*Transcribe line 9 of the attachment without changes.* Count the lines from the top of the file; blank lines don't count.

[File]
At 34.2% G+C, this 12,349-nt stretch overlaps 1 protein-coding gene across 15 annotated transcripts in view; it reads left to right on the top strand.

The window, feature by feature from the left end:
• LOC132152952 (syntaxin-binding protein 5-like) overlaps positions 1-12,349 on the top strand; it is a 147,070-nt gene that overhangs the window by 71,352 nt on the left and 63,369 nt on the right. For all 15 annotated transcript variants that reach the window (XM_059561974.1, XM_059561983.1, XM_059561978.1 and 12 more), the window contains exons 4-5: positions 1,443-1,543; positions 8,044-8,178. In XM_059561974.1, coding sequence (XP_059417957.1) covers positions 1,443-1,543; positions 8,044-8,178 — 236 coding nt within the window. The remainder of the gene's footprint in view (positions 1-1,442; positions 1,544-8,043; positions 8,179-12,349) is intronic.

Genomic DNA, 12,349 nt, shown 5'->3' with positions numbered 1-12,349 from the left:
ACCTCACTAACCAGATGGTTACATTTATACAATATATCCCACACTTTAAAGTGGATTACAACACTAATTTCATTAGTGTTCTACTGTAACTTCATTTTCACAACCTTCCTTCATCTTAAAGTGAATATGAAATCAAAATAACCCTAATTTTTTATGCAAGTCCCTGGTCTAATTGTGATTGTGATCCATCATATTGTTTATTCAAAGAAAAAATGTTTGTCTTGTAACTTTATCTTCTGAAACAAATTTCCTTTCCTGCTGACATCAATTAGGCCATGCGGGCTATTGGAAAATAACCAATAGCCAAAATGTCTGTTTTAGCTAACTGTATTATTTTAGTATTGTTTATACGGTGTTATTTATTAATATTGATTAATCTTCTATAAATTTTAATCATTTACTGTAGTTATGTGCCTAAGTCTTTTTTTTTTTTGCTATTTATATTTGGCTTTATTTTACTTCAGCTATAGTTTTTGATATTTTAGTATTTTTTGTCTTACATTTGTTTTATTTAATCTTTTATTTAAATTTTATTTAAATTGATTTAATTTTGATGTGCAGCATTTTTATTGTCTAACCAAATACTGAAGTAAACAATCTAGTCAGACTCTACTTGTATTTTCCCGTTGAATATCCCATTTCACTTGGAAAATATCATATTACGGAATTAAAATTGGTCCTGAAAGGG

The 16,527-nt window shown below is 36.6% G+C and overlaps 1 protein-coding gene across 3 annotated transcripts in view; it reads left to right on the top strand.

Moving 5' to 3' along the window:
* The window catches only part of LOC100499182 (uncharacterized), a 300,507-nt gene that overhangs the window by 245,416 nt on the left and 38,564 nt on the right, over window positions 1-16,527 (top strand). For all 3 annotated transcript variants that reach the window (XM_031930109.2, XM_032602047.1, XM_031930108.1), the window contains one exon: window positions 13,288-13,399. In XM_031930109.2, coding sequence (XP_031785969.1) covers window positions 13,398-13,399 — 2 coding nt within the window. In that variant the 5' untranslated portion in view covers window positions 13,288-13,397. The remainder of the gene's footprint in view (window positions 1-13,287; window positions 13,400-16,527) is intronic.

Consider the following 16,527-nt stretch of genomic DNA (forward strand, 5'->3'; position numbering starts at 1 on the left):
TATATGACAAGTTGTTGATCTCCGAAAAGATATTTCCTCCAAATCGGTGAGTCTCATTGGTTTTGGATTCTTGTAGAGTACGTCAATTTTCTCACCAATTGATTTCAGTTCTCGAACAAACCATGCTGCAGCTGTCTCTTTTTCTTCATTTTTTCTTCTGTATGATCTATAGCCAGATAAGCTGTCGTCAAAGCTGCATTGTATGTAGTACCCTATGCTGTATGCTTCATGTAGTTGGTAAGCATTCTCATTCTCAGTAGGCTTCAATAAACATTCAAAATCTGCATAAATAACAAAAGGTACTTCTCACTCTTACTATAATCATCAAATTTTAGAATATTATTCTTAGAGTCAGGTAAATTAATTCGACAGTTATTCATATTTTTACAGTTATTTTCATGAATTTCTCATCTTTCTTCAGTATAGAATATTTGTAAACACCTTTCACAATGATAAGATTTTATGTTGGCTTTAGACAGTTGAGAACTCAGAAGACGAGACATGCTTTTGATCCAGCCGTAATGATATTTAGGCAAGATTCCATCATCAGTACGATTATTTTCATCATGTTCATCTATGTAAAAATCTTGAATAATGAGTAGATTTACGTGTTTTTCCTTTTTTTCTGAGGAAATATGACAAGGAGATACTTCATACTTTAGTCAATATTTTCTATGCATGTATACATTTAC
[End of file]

Consider the following 16,527-nt stretch of genomic DNA (forward strand, 5'->3'; position numbering starts at 1 on the left):